I worked. I learned and I worked. And I must have had something, because I was asked to be a part of many projects, even in the very early years. I loved it, and I reiterate, I worked really hard – we all did. But we would rehearse for weeks, many times a week, and receive in payment only $50 per performance, and we were lucky if there were more than 3 performances per project. The rehearsal time was hardly ever compensated, and when it was, it was pathetically symbolic. A living wage did not exist. We would teach classes to earn some kind of consistent money, but we were paid by the student and the actual times we taught. No class, no money, no consistency. And since the number of students in independent studios was always fluctuating, our income fluctuated to the same degree. No, I don’t blame the independent choreographers, composers, writers, those creative artists who grapple themselves with financial viability, needing the performing artist to bring their
creations to fruition. I’ve been on both sides of that coin. But the truth is, I’ve paid out more than the work has paid me. So to live, I’ve been a waitress, a hostess and a model. I’ve set up databases for a museum and a theater on the computer (yes, really, back in the day when it was really simple). I’ve been a store clerk, a bank teller, a loan teller, a bookkeeper, a babysitter and a filing clerk for bad loans……..I’m sure I’m forgetting something, and grateful for the memory lapse.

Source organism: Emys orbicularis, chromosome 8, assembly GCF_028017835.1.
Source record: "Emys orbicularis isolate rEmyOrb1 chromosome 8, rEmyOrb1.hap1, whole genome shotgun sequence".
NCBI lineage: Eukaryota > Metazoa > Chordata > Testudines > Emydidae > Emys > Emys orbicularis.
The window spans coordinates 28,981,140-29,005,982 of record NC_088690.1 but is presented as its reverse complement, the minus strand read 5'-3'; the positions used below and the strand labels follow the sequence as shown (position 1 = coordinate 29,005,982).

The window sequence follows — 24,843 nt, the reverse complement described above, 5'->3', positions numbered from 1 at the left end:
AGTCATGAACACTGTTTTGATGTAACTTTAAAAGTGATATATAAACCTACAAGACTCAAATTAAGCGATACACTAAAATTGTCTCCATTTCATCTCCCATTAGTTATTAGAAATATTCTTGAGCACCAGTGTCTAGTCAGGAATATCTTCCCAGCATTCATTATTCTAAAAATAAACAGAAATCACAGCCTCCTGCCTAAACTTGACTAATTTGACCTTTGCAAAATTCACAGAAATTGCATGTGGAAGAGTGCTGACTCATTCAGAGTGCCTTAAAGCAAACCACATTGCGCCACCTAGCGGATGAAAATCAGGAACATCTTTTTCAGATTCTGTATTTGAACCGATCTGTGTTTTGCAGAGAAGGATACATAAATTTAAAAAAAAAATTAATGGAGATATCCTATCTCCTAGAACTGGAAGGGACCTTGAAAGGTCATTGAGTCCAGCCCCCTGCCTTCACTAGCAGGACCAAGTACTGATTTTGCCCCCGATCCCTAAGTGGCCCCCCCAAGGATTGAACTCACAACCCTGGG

Today, I am a singer and still have no money, none to speak of, that is, and I used to feel
embarrassed by that fact. Now, I don’t. I came to realize over the last several years that my financial status is a direct result of societal constructs, the appraisal of the value of whatever goods are being produced, and wage hierarchies that go way back. The problem is not that I chose the wrong field. I feel blessed in the work that I do and very gratified when that work touches the hearts of others, which in turn touches mine. The problem lies in the structures of a society that decided centuries ago that the artist is provided for at the whim of a population (or certain members of that population) that may or may not understand who she is, what he is saying and what lens through which they look at the world. Many artists are not appreciated until they’re dead, and somebody else makes a lot of money off the work they spent their days and nights agonizing over.
But what is the pecuniary state of the world of the artist? To pretend that the artistic world is not elitist, to pretend that it is equitable, is to ignore the obvious. There are some few of us, whether lucky or well-placed, who earn exorbitant amounts of money, while most of the rest of us wonder if next month or next year, we’ll be able to pay the bills. The artists who do join the elite class are not the only ones with talent and passion, and the determination to use them, not by any means, but because we live with the illusion that this world is a meritocracy, this state of affairs is accepted as not only admissible, but fair.